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Old 07-09-2021, 03:13 PM   #1
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New Tire Problem

I was just about to enter I-26 South Bound from South Carolina heading back to Florida. An Active Duty Army Sergeant stopped us at a Shell Station before entering the Interstate and informed us that there was a bulge on the inside of my 2017 International Serenity 19 Ft Airstream. Here is a picture of what he saw. Thank Goodness he flagged us down and we changed the tire before coming back to Florida. My question is what could have caused this to happen? It is a GYE ST 225/75R15.

Just ordered three new Michelin Defender LTX M/S 235/75R15 to replace the Goodyear Endurance Tires. Can you blame me?
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Old 07-09-2021, 04:42 PM   #2
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Wow, that looks like the "Kim Kardashian" of trailer tires with the blown out backside

Is there a reason why you did not also move up to the 16" wheels with new tires?

Glad you caught it, that could have caused some damage if it had blown out.

Stay Safe,
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Old 07-09-2021, 05:13 PM   #3
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I had one that produced a much smaller version of that about 2 months after I hit a curb really hard.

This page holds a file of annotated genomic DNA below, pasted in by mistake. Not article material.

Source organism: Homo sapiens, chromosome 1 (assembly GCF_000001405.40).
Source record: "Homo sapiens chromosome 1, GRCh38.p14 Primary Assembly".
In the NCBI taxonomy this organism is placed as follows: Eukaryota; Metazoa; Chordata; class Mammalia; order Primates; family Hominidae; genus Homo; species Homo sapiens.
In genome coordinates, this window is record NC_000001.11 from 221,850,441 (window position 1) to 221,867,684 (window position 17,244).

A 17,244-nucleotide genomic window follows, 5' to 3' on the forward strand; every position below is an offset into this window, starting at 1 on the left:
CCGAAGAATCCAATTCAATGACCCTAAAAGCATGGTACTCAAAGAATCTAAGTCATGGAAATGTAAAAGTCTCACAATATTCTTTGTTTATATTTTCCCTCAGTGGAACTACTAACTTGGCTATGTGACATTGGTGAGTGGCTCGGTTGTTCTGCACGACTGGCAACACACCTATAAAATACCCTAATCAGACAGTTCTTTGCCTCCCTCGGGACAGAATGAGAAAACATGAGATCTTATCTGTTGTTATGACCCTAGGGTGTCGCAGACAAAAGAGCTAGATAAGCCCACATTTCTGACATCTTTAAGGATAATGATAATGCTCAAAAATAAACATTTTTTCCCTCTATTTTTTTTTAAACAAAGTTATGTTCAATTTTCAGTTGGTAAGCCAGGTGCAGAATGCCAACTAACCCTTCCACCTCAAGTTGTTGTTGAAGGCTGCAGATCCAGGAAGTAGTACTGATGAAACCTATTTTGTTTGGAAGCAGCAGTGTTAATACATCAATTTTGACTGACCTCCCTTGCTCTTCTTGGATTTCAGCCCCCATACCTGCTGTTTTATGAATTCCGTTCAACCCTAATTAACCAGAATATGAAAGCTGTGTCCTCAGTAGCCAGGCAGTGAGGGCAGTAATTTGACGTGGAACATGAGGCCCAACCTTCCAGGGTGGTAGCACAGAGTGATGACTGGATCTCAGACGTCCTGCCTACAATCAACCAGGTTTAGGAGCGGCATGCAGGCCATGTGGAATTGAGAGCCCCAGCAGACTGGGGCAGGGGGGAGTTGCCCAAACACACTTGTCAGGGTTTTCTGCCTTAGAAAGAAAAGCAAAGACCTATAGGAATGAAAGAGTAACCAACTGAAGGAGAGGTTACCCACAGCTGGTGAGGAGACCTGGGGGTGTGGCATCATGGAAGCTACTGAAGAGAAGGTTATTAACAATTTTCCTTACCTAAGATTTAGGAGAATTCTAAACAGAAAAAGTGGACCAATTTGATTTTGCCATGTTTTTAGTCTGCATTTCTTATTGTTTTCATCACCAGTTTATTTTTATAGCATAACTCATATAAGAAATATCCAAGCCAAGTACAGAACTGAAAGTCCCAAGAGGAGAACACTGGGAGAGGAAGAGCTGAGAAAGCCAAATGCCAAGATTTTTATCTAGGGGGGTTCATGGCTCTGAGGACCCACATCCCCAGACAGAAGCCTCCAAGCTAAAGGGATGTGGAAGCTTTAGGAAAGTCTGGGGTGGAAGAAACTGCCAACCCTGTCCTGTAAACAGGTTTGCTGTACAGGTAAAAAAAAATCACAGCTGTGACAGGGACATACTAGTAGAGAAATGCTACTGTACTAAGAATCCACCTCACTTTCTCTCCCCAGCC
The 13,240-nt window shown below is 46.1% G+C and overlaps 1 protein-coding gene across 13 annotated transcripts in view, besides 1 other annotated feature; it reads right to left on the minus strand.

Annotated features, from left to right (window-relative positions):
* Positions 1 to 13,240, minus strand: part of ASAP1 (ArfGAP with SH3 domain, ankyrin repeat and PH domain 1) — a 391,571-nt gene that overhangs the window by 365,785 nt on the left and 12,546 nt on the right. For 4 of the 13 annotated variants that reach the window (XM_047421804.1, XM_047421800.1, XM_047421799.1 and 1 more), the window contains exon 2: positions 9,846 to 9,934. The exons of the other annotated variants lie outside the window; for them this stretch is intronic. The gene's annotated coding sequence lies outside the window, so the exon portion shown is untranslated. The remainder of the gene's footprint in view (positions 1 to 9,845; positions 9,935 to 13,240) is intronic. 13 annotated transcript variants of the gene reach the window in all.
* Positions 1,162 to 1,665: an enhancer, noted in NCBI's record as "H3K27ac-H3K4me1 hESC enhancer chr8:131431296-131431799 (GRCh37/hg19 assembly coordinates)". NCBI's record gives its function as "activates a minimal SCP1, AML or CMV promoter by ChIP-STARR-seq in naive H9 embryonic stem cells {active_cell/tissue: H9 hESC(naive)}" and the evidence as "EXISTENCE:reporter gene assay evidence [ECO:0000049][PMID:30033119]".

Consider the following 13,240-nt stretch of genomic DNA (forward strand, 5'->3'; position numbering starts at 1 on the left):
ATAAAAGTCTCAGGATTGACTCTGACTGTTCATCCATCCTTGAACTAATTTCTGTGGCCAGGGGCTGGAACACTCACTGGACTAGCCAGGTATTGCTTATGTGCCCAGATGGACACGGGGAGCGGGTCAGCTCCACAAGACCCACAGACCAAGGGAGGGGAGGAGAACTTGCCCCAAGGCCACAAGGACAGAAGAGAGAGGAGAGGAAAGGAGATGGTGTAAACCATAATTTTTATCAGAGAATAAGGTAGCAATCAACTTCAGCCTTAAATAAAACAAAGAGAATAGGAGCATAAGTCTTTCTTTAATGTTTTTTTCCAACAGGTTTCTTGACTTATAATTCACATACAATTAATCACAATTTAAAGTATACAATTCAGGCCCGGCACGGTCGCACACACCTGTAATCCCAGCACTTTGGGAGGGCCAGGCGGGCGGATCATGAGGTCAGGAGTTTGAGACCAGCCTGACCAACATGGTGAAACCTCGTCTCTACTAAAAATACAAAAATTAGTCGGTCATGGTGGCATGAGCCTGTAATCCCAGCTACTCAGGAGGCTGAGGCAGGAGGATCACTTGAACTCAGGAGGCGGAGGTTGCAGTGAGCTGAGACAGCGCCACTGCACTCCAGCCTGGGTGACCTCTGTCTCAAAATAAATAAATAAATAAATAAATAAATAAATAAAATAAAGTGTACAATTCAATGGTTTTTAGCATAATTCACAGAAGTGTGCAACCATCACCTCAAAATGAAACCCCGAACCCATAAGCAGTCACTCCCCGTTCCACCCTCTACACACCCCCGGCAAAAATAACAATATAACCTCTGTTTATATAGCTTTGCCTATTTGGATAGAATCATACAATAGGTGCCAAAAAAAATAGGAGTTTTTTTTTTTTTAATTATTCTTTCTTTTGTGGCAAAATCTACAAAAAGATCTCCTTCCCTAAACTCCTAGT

I was sure I had enough room on that corner, why slow down?
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Old 07-09-2021, 06:21 PM   #4
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You're very fortunate that someone noticed it and you were able to change it before it blew out. It maybe time for four new tires.
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Old 07-09-2021, 07:22 PM   #5
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One reason not to get 16” wheels is because they’ve been unavailable. I needed new tires before a 21-day trip in May. Couldn’t get the 16-inch wheels even with a two-month lead time. No choice but to keep the 15-inch wheels.
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Old 07-09-2021, 07:47 PM   #6
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I think hitting a curb or even a bad pothole at speed, will weaken the sidewalls and even the steel belts. Good thing it was brought to your attention. And it sure makes a strong case to get in the habit of doing a walk around and visually check all tires on Tow vehicle, Trailer and checking the hitch, each time we stop for fuel.